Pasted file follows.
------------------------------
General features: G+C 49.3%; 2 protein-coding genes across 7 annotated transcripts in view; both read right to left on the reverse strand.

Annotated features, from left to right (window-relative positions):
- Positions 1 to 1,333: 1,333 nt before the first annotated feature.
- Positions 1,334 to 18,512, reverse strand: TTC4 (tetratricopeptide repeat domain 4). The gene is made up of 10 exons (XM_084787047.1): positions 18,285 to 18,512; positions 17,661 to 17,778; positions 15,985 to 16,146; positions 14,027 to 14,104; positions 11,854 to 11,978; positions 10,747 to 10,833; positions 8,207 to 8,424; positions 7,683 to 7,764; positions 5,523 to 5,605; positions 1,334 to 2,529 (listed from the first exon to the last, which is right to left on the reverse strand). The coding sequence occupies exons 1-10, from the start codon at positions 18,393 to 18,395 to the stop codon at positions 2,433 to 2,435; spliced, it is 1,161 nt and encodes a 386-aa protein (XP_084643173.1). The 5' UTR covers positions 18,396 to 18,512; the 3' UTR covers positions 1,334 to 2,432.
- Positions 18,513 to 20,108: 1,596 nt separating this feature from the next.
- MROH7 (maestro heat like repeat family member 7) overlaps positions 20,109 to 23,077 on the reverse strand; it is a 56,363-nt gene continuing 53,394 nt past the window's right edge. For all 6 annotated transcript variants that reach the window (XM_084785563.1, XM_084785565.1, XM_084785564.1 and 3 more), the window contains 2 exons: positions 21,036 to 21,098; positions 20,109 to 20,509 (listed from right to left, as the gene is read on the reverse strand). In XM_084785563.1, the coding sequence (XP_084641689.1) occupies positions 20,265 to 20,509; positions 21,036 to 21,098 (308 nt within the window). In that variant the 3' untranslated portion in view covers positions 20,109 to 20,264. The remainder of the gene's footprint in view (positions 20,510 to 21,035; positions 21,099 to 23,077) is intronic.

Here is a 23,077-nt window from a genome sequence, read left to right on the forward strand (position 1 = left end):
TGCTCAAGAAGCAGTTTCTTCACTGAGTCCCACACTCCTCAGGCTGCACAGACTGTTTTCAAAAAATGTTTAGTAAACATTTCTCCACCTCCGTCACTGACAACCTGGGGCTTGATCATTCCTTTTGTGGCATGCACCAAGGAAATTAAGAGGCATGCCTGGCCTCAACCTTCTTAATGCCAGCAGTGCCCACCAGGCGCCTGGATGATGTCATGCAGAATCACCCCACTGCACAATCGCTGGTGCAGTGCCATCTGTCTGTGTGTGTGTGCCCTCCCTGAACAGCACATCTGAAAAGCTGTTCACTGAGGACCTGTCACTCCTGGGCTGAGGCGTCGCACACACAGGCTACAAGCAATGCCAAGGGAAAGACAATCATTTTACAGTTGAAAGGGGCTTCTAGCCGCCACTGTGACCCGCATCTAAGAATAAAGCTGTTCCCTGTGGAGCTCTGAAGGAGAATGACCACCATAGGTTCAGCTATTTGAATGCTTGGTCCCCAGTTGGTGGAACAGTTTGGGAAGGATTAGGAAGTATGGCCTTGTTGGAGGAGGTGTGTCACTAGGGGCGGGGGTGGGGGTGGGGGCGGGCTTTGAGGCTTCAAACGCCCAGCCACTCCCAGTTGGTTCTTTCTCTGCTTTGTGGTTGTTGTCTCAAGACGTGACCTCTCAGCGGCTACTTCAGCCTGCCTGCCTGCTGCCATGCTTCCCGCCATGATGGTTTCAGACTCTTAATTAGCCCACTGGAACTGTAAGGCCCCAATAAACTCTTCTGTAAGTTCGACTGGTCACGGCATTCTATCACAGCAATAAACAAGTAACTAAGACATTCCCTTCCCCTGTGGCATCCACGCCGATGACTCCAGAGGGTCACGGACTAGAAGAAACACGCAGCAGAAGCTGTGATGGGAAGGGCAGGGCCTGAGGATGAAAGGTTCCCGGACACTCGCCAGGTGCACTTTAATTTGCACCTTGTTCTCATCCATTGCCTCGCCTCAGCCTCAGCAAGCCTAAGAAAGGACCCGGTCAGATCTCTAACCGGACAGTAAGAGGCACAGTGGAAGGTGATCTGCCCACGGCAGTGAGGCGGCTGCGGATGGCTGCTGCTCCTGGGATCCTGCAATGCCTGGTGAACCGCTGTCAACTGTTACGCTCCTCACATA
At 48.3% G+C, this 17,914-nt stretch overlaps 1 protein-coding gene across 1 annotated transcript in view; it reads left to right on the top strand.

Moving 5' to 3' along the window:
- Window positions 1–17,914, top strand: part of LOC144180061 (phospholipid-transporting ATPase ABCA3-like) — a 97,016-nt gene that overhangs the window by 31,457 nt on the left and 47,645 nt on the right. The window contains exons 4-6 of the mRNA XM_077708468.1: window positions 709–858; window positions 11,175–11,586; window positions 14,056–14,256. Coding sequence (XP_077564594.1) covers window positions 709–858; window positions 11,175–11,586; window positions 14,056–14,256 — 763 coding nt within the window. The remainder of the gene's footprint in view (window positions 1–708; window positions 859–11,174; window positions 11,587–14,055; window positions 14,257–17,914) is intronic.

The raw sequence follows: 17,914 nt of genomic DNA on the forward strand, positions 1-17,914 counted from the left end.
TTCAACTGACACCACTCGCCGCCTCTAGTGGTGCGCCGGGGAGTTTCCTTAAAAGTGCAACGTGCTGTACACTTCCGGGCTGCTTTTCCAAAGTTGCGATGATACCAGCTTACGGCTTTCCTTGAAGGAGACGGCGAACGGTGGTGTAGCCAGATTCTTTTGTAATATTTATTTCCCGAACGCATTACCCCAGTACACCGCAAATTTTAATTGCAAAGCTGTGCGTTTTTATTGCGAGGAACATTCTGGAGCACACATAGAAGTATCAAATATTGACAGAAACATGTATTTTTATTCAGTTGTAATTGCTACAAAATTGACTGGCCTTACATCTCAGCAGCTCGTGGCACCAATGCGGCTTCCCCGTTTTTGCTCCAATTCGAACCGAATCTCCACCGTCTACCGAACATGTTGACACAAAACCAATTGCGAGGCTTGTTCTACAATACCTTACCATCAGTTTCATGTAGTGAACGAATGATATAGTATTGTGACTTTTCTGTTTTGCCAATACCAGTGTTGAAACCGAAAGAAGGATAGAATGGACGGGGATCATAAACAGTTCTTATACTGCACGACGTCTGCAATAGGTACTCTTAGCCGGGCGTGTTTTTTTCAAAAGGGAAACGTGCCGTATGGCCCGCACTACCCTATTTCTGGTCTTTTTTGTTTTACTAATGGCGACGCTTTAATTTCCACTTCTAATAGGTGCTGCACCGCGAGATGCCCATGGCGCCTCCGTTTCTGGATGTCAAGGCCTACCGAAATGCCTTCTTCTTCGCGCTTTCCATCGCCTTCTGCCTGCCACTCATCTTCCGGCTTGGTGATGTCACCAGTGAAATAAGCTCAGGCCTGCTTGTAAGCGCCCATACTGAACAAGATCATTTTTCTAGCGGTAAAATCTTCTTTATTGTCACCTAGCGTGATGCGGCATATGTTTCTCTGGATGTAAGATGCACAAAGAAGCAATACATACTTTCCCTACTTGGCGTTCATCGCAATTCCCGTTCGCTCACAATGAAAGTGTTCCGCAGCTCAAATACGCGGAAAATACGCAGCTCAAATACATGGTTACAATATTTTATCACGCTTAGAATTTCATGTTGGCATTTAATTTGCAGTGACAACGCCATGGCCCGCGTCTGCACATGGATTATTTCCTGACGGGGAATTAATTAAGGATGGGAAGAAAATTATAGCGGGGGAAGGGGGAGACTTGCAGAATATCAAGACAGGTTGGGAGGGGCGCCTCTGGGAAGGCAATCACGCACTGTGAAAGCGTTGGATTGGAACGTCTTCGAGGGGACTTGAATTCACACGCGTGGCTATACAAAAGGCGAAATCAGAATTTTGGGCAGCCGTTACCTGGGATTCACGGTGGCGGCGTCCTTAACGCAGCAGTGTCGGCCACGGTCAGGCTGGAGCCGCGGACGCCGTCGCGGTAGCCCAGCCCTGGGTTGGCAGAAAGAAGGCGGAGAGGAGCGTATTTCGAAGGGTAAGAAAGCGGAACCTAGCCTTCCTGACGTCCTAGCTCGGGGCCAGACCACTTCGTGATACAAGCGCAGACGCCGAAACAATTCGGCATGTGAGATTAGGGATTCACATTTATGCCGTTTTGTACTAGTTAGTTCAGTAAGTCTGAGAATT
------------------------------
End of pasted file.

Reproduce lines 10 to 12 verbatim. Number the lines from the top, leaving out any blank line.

Moving 5' to 3' along the window:
- Window positions 1–17,914, top strand: part of LOC144180061 (phospholipid-transporting ATPase ABCA3-like) — a 97,016-nt gene that overhangs the window by 31,457 nt on the left and 47,645 nt on the right. The window contains exons 4-6 of the mRNA XM_077708468.1: window positions 709–858; window positions 11,175–11,586; window positions 14,056–14,256. Coding sequence (XP_077564594.1) covers window positions 709–858; window positions 11,175–11,586; window positions 14,056–14,256 — 763 coding nt within the window. The remainder of the gene's footprint in view (window positions 1–708; window positions 859–11,174; window positions 11,587–14,055; window positions 14,257–17,914) is intronic.

The raw sequence follows: 17,914 nt of genomic DNA on the forward strand, positions 1-17,914 counted from the left end.